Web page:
Why Google TV Might Threaten The iPad

I tweeted that the release of Google TV might let Google leap over the iPad. What? How’s that? Some people tweeted questions back, so I thought I’d expand a bit more.

One of the biggest things to me about Google TV is that it will allow people to run Android apps on their televisions. It turns their televisions into computers while also, if it works as promised, still allows them to also easily do what TVs are supposed to do. Watch TV.

Now, it’s well known that more and more people multitask during TV viewing. They’ll have laptops open. Then as smartphones like the iPhone became common, they’d have their phones open. Then comes the iPad, so you have a better bridge between the phone and the computer.

Google TV potentially eliminates all this. You have a single device, the TV. And that’s also the key to me in leaping over the iPad. Everyone has a TV. People spend huge amounts of time on their TVs. If they start running apps on their TVs, I think they’ll want those same apps on their other devices.

If they like the tablet format that the iPad offers, an Android tablet will almost certainly come. That means people can run the same “TV apps” on their tablet. Android phones are already here — and can run those apps. In addition, Google has demonstrated how Android mobile devices can provide some pretty cool “swipe” or “send to” connectivity to an Android-powered TV.

Really, the missing piece is that there aren’t Android laptops or PCs. Instead, Google is promising a different operating systems for computers, Chrome OS. So, don’t expect your favorite Android app to make it to your PC, not as a native app.

Does that mean everything falls apart, with my gut feel on how Google TV might threaten the iPad? Not necessarily. After all, Apple doesn’t make an iPhone/iPad computer either. In other words, apps for the iPad or iPhone don’t run on the Mac.

In summary:

  • Android App = Phone + Tablet + TV = 3 devices
  • iPhone/iPad App = Phone + Tablet = 2 devices

I think the addition of the TV gives Android an edge. Not immediately. We don’t even have an Android tablet out, and I expect the iPad will continue to attract huge numbers of users in the near term.

But long term, the Android ecosystem just got significantly larger. What would be especially killer would be a true Android PC. But don’t expect that.

At a press conference today, Google execs declined to name a “winner” between that somewhat rival Android / Chrome OS projects within their own company. Andy Rubin, who leads Android and mobile at Google, said it was “unfair” to even try and declare a winner, since Chrome OS hasn’t even been released.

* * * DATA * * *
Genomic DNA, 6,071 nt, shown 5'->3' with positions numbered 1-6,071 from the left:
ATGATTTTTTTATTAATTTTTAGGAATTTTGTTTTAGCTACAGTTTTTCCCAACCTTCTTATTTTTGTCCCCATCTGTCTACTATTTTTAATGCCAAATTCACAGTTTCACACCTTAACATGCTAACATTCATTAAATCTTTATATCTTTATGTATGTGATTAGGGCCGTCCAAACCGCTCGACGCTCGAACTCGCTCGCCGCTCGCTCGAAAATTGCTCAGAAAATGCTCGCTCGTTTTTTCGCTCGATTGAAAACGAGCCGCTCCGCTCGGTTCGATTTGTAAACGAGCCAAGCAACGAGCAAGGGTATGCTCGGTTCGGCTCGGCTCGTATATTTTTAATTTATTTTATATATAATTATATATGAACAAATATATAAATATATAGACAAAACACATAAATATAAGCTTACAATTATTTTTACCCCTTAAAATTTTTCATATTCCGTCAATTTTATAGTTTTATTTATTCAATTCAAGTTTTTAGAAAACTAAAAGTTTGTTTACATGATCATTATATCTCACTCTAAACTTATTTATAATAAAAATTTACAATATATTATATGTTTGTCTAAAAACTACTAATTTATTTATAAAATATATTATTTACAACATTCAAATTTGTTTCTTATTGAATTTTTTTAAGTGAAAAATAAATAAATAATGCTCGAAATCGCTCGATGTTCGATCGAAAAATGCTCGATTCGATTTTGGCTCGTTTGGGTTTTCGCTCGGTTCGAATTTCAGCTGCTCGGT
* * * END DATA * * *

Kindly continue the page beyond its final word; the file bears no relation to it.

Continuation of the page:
Maybe. But then again, it kind of supports the idea that Android has already won. Last year, we wondered when the first Chrome OS netbooks would come out. Now, the waiting has shifted to when will the first Android tablets appear. Android’s there, now, so device makers will go with that.

Whether Android stands up as a full-blown computer operating system remains to be seen. But then again, Chrome OS has never been positioned as doing all that the Apple, Windows or Linux-variant operating systems can do, either.

Then again, I’m hardly an expert in computer operating system development and usage. These are my gut feelings. I could be completely wrong.

Related Topics: Channel: Video | Features: Analysis | Google: TV

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About The Author: is a Founding Editor of Search Engine Land. He’s a widely cited authority on search engines and search marketing issues who has covered the space since 1996. Danny also serves as Chief Content Officer for Third Door Media, which publishes Search Engine Land and produces the SMX: Search Marketing Expo conference series. He has a personal blog called Daggle (and keeps his disclosures page there). He can be found on Facebook, Google + and microblogs on Twitter as @dannysullivan.

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  • nathanziarek

    I think Android will “win” and be installed on more devices, but you can’t count an Android tablet that doesn’t exist and then not count the AppleTV that does exist but runs different software.

    I’ve often wondered why Apple doesn’t release an iPhoneOS for AppleTV and open a specific App Store, but you have to think they could without a tremendous amount of work.

    Should they, Apple would find themselves up millions of units (I’d think, don’t know the sales numbers) on Google TV. It wouldn’t last, but it’d slow the growth of Google TV and take some of the sizzle away.

  • dcdjason

    The benefit of a separate iPad or smart phone is that I can do my own thing while watching TV with my wife and kids. I don’t want the internet on my TV. I’m hoping Google TV will make it easier to bring a personalized selection of shows from broadcast, cable, the web, Netflix, etc. Tivo does a pretty good job of this – Digg Reel shows up in my Now Showing list along with 30 Rock or the Daily Show. Netflix is one click away but I’m afraid that Tivo does not have the resources to bring it to the next level.

    I agree that Android will be on more installed devices. Whether it can win the hearts and minds of consumers like Apple remains to be seen.

  • http://www.jv21.com/ jovike

    Not sure about this, because the sofa is typically a long way from the sofa while the iPad is in one’s lap. I know which I’d rather type into.

    Re. Apple TV: Yes it is good having the Internet on a TV. Sometimes we will watch YouTube all night on the big screen, or I like to watch Flickr sets with my own music – better than TV!

    One final objection:Yes, everyone has a TV but do they want to replace it now? In the UK many people have just replaced their old boxy CRT tellies with flat screen jobbies. Their next refresh is a few years off.

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